Man Killed By Minneapolis Cops During Raid Wasn't Their Target, Family Says

A man shot and killed by Minneapolis police officers Wednesday morning was not their intended target as he didn't live in the apartment where police were conducting the raid, according to a civil rights attorney who cited conversations with the man's family.

The shooting is the latest example of violence involving Minneapolis police officers in the past several years, which included incidents that resulted in the deaths of George Floyd and Daunte Wright and which led to convictions for murder and manslaughter, respectively, for the officers responsible.

Early Wednesday morning, Minneapolis SWAT officers who were assisting in the investigation of a St. Paul homicide conducted a raid at an apartment building, the Star Tribune reported.

Shortly after officers entered the apartment listed in the search warrant, a police incident report states that a shooting occurred and CPR was started minutes later, before paramedics transported the man to a local hospital where he was later pronounced dead.

The Star Tribune and the Associated Press both reported that local civil rights attorney and community activist Nekima Levy Armstrong said in a public Facebook post that she had communicated with the family of the man killed in the shooting and said Amir Locke, a Black man in his early 20s, was not one of the suspects police were searching for and was in the apartment because he was staying on a friend's couch.

Interim Police Chief Amelia Huffman and Minneapolis Mayor Jacob Frey said at a Wednesday news conference that they would not confirm the man's identity, but they had been in contact with his family. Huffman said she had reviewed body camera footage from the officers involved in the shooting, the Star Tribune reported.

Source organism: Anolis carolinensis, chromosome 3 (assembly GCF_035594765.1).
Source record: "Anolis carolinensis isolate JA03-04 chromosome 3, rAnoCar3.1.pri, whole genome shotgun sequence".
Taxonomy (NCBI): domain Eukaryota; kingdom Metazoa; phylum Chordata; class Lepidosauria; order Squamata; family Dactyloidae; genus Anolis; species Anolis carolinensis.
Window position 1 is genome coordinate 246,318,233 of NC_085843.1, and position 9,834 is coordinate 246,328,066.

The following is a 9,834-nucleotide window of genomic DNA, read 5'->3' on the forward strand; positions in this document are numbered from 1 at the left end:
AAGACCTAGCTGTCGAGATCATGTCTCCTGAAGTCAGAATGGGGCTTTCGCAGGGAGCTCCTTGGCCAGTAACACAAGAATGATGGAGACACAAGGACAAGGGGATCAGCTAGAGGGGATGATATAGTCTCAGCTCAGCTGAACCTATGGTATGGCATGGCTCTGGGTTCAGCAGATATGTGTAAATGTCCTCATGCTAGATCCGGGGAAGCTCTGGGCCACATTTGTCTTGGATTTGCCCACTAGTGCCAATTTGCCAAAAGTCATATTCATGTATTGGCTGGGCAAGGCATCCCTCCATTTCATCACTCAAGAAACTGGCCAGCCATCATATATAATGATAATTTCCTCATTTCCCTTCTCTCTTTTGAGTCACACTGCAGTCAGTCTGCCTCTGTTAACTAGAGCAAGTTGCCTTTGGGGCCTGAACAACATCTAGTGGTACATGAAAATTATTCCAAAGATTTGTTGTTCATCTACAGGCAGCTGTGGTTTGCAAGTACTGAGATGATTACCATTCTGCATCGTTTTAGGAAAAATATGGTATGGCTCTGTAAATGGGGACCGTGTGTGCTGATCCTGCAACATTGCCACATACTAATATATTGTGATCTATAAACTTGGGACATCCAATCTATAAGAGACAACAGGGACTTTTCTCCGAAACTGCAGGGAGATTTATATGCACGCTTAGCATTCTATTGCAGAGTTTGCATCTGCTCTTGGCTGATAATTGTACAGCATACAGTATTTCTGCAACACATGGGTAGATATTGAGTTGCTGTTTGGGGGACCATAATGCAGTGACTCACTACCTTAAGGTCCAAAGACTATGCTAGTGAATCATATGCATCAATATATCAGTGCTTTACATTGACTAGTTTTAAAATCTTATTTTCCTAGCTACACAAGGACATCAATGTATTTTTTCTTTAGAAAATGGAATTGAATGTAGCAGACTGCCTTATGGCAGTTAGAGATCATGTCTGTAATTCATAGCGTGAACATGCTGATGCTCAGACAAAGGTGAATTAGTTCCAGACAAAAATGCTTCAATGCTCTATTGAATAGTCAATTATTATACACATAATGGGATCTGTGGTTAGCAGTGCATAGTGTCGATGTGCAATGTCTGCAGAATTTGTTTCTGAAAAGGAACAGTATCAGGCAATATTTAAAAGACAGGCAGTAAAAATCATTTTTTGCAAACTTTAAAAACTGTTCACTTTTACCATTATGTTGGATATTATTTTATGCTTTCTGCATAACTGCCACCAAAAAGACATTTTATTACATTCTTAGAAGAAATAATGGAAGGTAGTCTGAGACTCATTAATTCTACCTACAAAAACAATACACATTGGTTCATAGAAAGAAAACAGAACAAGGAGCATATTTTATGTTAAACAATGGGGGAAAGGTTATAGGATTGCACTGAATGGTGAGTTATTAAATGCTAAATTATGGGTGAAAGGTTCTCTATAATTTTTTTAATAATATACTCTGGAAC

Minneapolis Police Shooting Amir Locke Search Warrant
A Minneapolis police officer fatally shot a man on Wednesday who authorities say had a loaded gun in his hand. Above, police investigate a shooting in Minneapolis on Wednesday. Richard Tsong-Taatarii/Star Tribune via AP

Huffman said about nine seconds after police entered the apartment, officers encountered a man with a handgun, and the man was shot while holding the gun, according to the Tribune. Levy Armstrong has reportedly said that Locke's family told her he had a permit for the weapon recovered from the scene by police.

Police officials have identified Mark Hanneman as the officer who shot the man in the apartment, and the AP reported that he has been placed on administrative leave, per department policy. The AP and Tribune also reported that the Minnesota Bureau of Criminal Apprehension (BCA) is overseeing the investigation into the shooting.

An incident report from police stated that the man who was shot had two gunshot wounds in his chest and one in his right wrist.

BCA spokesperson Jill Oliveira said in a statement to Newsweek that the next publicly available information will be the identity of the deceased, which will be released by the Hennepin County Medical Examiner's Office. Oliveira did not provide a timeline for when that announcement would be made, and said additional information may be available once interviews are conducted with more officers or witnesses involved in the incident.

It has also not been confirmed if the SWAT officers executing the raid were conducting a "no-knock" warrant, but a police statement indicated that officers identified themselves multiple times while entering the apartment, the AP added.

Huffman and Frey have not said when body camera footage will be released to the public, which has been called for by several lawmakers in the wake of the shooting, according to the Star Tribune.

Ten Minnesota House lawmakers and the American Civil Liberties Union of Minnesota have sent a letter to Frey and Huffman and released a public statement, respectively, calling for the footage to be released to ensure a transparent investigation, according to WCCO-TV.